WASHINGTON (Army News Service, Oct 23, 2014) — The U.S. Army Recruiting Command is considering a number of dramatic changes to help deal with what it perceives as an extremely challenging recruiting environment in coming years.
Virtual recruiting is already being tried in remote areas where no recruiting stations are located, and the Army is using personality screening to augment aptitude testing for some candidates, said Maj. Gen. Allen Batschelet, commanding general of U.S. Army Recruiting Command.Batschelet outlined other possible changes to recruiting policy and doctrine at a press conference last week, during the Association of the U.S. Army’s Annual Meeting and Exposition.
The Tailored Adaptive Personality Assessment System, or TAPAS, is being administered at Military Entrance Processing Stations to some candidates. This “non-cognitive” screening can identify whether the values and characteristics of potential recruits are compatible with the values of the Army, Batschelet said.
Over the past year, TAPAS has been used to “screen out” some candidates who might not have strong personal characteristics, but Batschelet said it could also be used to “screen in” candidates who are adaptive, resilient and have dedication, but perhaps scored only marginally on the Armed Services Vocational Aptitude Battery, known as the ASVAB.
“We think there is a great potential there to expand the use of that non-cognitive screening,” Batschelet said.
“You may find someone who is less cognitive or academically skilled, but has strong personal characteristics, who may in the long term be a much more adaptive Soldier and better performing one.”
The Army is looking at conducting a pilot longitudinal study on expanding the use of TAPAS next year, Batschelet said.
The Army is also looking at other ways to screen for resilience and adaptability, said Lt. Gen. James C. McConville, the Army’s G-1.
“There are certain folks that tend to handle stress better,” McConville said, “and what we have to do is be able to better capture that.”
“It’s not necessarily SAT scores, it’s not necessarily GPAs, it’s people who have grit. And so how do you define grit — how do you measure that?”
He said the Army knows it needs resilient Soldiers for the future to be able to handle uncertainty in a complex world.
This past year the Army met its recruiting goals for the active force and “quality is at some of the highest levels we’ve seen,” Batschelet said, but he has concerns about the future.
“We are seeing some societal issues emerge” he said, such as obesity in youth. With physical, cognitive and other Army requirements, a dwindling percentage of American youth are eligible to serve in the military, he explained. And of those who end up serving, he said 40 percent never finish their first term.
Efforts must be made in the future to reduce first-term attrition, Batschelet said. About 15 percent of enlistees don’t make it through initial-entry training, and about another 25 percent leave during their first permanent duty assignment in the operational Army, he said.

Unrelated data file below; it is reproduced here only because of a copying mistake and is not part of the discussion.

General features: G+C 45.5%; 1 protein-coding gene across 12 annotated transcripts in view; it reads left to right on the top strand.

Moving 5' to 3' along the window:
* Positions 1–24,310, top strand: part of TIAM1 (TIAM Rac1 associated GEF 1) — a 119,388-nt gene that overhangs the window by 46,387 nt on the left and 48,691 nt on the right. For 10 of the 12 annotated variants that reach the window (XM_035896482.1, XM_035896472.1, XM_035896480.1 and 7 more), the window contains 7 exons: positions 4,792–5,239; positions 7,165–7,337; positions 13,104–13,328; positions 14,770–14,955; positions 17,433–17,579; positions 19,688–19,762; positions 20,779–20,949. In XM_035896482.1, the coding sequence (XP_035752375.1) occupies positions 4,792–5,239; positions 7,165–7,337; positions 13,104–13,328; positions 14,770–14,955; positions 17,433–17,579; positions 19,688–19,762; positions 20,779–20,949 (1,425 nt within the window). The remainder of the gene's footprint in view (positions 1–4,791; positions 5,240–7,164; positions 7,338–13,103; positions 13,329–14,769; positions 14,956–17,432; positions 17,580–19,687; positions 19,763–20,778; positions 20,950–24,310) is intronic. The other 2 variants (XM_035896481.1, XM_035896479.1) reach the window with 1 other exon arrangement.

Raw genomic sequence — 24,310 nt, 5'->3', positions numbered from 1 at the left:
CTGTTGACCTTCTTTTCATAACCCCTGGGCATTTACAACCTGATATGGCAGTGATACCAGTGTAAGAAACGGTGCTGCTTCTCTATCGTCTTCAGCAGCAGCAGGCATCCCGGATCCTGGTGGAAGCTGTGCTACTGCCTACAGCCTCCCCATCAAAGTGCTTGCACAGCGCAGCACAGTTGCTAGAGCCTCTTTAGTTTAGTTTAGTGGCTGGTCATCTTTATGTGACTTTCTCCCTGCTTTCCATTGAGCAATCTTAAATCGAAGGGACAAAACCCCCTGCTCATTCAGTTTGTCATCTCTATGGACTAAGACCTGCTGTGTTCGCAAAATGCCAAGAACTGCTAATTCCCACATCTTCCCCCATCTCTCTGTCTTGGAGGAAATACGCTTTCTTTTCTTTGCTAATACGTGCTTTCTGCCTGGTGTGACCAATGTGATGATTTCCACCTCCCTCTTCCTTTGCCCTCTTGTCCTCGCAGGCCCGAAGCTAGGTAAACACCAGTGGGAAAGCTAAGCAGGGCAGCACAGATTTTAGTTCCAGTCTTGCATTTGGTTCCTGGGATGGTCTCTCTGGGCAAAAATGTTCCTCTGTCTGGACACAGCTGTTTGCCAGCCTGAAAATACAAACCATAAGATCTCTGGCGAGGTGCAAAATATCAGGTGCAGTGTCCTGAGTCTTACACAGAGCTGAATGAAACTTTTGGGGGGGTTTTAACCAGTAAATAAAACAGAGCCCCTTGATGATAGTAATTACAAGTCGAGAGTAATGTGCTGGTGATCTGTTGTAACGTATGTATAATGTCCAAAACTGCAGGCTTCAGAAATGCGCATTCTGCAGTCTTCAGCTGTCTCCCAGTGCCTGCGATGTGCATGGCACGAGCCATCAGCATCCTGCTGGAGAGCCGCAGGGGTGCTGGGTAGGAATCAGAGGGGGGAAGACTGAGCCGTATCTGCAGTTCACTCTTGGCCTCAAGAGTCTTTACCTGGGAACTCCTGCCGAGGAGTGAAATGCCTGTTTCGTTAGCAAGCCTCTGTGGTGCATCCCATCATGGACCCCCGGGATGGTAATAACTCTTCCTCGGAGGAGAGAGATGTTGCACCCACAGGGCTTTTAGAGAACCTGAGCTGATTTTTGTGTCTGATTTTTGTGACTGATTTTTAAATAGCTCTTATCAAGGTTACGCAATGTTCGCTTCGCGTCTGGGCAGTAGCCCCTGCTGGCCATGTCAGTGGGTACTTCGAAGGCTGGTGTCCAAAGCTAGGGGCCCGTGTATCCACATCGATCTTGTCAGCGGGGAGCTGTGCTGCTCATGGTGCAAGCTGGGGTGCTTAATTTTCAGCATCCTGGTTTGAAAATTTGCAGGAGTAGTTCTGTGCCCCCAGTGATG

That’s a reason to look for resilience and “stick-to-it-ness” in recruits, he explained.
“The way we define quality today is pretty narrow — that high school diploma and results on an ASVAB test,” Batschelet said. “Maybe that needs to be looked at. Maybe there are other ways to define quality to get after those individual characteristics we’re looking at for Soldiers of 2025.”
Lateral accessions are something the Army is looking at possibly expanding in the future, Batschelet said. The Army has already been laterally recruiting some doctors and chaplains and nurses who have been successful in their professions, he said.
“We’ve never extended it more broadly beyond those specialty or professional areas,” he said. “So we’re taking a look at how we might be able to apply some of the lessons learned and concepts we use in bringing in those professionals more broadly to the enlisted force.”
“Nothing has been decided yet,” he stressed, “but it looks like there’s some merit to doing that.”
The Army Research Institute is looking at ways to better identify resilience and other desirable traits in recruit candidates, McConville said. The RAND Corporation is also looking at different ways to recruit and screen enlistees.
A Recruiting 2020 Forum was held last month with senior Army leaders and researchers from RAND and elsewhere meeting in Arlington, Virginia, for a day and a half. They explored a number of innovative ideas, Batschelet said, such as using “biomarkers” to help determine what occupational specialties recruits would best be suited to undertake.
Another idea would stop recruiters from promising enlistees specific military occupational specialties. Instead, the Army would assess how well new Soldiers perform during the initial weeks of basic combat training and then “steer them” toward an appropriate MOS.
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